The objective of the current study was to assess the diagnostic usefulness of ROMA in patients with ovarian cancer as compared with benign ovarian lesions and other gynecological malignancies, making use of a novel combination of known laboratory assays: CMIA for determination of CA125 levels and ECLIA for determination of HE4 levels. In addition, the usefulness of ROMA in patients subjected to prophylactic adnexectomy due to BRCA1 gene mutation carrier status was assessed.

Materials and methods

Patients

The study was conducted on 619 patients undergoing surgical treatment in the Department of Gynecological Surgery and Gynecological Oncology of Adults and Adolescents, Pomeranian Medical University (Szczecin, Poland) between November 2012 and December 2014. Of these, 354 women were premenopausal and the remaining 265 were postmenopausal. Patients who qualified for the study were those presenting at the clinic due to pathological lesions (tumors or cysts) within the adnexa, suspected ovarian cancer, other gynecological malignancies (except endometrial cancer) or BRCA1 gene mutation. After signing the informed consent form, all patients were subjected to blood collection procedures on the day of their hospital admission. Determinations of HE4 and CA125 marker levels were performed on the same day at the hospital's central laboratory. Due to use of laboratory assays that had not been previously tested for usefulness in the calculation of ROMA values, ROMA values were not calculated preoperatively and the respective results were not taken into account in everyday clinical practice. Additional diagnostic value was provided preoperatively only by the separate results of CA125 and HE4 assessments. Following histopathological assessment, patients were assigned into individual groups and subgroups, and ROMA values were calculated for each group and subgroup on the basis of standard mathematical formulas.

The inclusion criteria were as follows: i) ≥18 years of age; ii) presence of an ovarian cyst, ovarian tumor, tumor of the pelvis minor, ascites or persistent elevated CA125 levels; iii) consent to participate in the study; iv) availability of the final histopathological result. The following exclusion criteria were also applied: i) Renal diseases; ii) lung diseases; iii) creatinine levels of >1.3 mg/dl; iv) no consent to participate in the study.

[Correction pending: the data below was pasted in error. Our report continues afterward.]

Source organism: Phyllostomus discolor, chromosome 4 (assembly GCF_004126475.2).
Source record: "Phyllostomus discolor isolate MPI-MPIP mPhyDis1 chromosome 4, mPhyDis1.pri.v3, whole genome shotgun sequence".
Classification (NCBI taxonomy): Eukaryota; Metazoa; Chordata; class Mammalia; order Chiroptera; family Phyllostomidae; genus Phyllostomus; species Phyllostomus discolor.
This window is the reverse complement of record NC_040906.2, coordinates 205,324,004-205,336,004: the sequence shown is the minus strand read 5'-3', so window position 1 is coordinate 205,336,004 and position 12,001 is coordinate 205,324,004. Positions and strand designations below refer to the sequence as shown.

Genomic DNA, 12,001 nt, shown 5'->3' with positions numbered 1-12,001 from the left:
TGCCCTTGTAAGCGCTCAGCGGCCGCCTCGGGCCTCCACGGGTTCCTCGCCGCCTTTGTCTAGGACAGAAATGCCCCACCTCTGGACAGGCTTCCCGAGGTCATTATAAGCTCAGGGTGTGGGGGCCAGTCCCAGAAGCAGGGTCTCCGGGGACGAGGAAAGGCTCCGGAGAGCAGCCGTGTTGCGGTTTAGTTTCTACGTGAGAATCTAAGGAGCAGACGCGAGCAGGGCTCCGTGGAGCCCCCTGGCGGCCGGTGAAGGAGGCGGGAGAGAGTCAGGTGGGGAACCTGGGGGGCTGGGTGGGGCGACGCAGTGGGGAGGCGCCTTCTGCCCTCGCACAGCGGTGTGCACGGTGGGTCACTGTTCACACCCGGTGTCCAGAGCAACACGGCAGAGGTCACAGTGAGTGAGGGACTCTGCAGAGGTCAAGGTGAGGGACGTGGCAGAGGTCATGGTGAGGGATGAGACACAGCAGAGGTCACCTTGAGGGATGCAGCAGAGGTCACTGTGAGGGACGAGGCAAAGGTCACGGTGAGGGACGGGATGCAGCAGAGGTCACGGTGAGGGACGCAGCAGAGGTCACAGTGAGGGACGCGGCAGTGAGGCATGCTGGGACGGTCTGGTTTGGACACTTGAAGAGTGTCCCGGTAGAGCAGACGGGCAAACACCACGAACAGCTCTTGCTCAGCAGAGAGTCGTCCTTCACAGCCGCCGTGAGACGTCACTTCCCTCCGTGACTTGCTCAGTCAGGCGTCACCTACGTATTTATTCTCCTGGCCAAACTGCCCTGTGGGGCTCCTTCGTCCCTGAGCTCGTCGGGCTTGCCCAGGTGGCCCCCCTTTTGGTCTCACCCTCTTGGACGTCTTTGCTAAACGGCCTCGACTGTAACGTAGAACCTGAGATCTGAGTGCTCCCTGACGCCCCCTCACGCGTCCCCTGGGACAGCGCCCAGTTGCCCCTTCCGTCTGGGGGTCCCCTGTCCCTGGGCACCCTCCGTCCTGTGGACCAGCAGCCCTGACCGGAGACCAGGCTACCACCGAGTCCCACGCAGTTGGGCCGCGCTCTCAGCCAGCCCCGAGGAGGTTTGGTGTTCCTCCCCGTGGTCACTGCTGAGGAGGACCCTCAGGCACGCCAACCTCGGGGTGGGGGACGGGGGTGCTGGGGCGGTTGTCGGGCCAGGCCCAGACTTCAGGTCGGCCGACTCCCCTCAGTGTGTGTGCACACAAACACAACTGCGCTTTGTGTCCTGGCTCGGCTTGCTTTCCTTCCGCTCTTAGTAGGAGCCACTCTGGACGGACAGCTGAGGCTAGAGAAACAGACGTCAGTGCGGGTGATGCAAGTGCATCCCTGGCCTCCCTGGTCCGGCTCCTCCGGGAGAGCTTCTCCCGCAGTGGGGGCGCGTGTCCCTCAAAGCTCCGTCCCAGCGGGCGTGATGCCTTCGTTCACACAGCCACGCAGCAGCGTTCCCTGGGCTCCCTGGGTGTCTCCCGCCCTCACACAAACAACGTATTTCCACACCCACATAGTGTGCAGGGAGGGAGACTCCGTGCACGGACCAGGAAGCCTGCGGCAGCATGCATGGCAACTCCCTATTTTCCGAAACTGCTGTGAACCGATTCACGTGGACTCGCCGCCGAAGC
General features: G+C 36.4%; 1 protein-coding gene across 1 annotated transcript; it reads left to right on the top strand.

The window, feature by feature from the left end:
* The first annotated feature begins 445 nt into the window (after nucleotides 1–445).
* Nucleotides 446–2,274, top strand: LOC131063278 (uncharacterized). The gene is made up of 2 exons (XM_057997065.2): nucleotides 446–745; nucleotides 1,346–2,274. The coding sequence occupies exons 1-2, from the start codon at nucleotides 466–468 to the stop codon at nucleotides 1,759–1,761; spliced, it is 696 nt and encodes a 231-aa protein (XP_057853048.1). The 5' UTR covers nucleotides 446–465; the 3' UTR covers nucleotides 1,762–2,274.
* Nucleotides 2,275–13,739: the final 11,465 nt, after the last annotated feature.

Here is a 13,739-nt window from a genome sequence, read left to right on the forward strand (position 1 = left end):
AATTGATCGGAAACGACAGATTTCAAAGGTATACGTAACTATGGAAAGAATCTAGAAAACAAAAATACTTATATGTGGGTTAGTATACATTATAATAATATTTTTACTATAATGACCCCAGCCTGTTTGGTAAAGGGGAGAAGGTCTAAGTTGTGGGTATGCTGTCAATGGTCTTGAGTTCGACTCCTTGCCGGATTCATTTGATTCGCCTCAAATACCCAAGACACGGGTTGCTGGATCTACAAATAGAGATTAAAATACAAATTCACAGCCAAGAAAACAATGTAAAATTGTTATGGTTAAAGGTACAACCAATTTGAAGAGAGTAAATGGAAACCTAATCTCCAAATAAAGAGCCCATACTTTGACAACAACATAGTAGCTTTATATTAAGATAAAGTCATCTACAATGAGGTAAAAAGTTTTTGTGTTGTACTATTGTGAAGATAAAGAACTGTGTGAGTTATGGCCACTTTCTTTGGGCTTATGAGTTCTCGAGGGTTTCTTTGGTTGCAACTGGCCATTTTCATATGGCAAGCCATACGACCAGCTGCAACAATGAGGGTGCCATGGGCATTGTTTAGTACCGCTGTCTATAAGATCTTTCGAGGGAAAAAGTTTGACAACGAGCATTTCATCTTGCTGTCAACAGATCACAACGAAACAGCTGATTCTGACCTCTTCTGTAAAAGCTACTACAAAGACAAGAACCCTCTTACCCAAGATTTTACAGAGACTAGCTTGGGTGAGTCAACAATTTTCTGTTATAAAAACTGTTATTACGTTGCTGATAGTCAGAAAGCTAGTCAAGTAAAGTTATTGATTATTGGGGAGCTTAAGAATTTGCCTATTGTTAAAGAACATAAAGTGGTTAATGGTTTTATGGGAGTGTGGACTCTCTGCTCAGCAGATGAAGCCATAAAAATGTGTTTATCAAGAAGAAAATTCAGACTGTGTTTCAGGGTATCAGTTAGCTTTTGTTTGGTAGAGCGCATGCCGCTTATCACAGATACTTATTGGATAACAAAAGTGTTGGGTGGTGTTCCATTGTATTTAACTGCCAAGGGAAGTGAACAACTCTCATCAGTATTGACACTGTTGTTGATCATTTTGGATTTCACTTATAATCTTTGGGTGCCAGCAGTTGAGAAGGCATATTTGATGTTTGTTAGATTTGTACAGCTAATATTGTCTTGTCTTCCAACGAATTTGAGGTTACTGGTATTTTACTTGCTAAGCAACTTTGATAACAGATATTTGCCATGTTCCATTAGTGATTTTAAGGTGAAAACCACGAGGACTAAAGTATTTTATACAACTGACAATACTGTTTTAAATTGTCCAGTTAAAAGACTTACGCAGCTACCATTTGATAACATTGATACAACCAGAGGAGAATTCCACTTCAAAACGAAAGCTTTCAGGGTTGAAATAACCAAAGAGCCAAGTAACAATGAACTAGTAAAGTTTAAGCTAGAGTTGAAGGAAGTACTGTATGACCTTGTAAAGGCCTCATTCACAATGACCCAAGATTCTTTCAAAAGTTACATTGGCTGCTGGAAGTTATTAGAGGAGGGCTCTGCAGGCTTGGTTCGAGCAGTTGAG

Based on the inclusion and exclusion criteria, as well as on the result of histopathological examination, the patients were divided into the following groups: i) Ovarian cancer; ii) benign gynecological disorders of the adnexa; iii) other gynecological malignancies (excluding endometrial cancers) and metastases into ovaries; iv) epithelial ovarian tumors of borderline malignancy; v) BRCA1 mutation carriers. Detailed information regarding the division of the study population into groups and subgroups is presented in Table I.

Table I.

Patient characteristics.

Table I.

Patient characteristics.

ParameterOvarian cancersBenign diseasesOther cancersBorderline tumorsBRCA1 mutations
Total, n162342332359
Age, years
  Mean59.740.757.546.347.6
  Range24–9018–8927–8719–8334–64
Hormonal status, n
  Premenopausal  38256101139
  Postmenopausal124  86231220
Ovarian cancer histopathology, n (%)
  Serous132 (81.5)16 (69.6)
  Mucinous  9 (5.6)  6 (26.1)
  Clear cell  8 (4.9)0 (0.0)
  Endometrioid13 (8.0)1 (4.3)
Ovarian cancer FIGO stage, n (%)
  I and II  54 (33.3)22 (95.7)
  III and IV108 (66.7)1 (4.3)
Ovarian cancer grade, n (%)
  134 (21.0)
  254 (33.3)
  374 (45.7)
Benign tumor histopathology, n (%)
  Endometriosis121 (35.4)
  Teratoma  44 (12.9)
  Serous cystadenoma22 (6.4)
  Mucinous cystadenoma25 (7.3)
  Cystadenofibroma21 (6.1)
  Follicular cysts  36 (10.5)
  Paraovarian cysts26 (7.6)
  Hemorrhagic cysts30 (8.8)
  Inflammatory tumors13 (3.8)
  Cirrhosis  4 (1.2)

[i] BRCA1, breast cancer 1; -, not applicable; FIGO, International Federation of Gynecology and Obstetrics.

Comparative analysis of groups and appropriate subgroups was conducted with regard to the serum HE4 and CA125 levels as well as the calculated ROMA values. Sensitivity, specificity, positive predictive value (PPV) and negative predictive value (NPV) were calculated for each marker, with cut-off values of 35 U/ml for CA125, and 70 or 140 pmol/l (for premenopausal or postmenopausal patients, respectively) for HE4, as previously determined (11,12). Cut-off points for ROMA values were determined by the DeLong method (16). The diagnostic usefulness of each marker was assessed by means of the area under curve the receiver operating characteristic curve (ROC-AUC).

Laboratory methods

The HE4 serum levels of the marker were determined using the Roche Elecsys® assay (Roche Diagnostics, Basel, Switzerland) on a Cobas e601 apparatus. This is a one-step sandwich ECLIA for quantitative determination of HE4. The detection range for HE4 was 15.0–1,500 pmol/l; in case of values >1,500 pmol/l, the samples were diluted in a 1:20 ratio using Elecsys Diluent.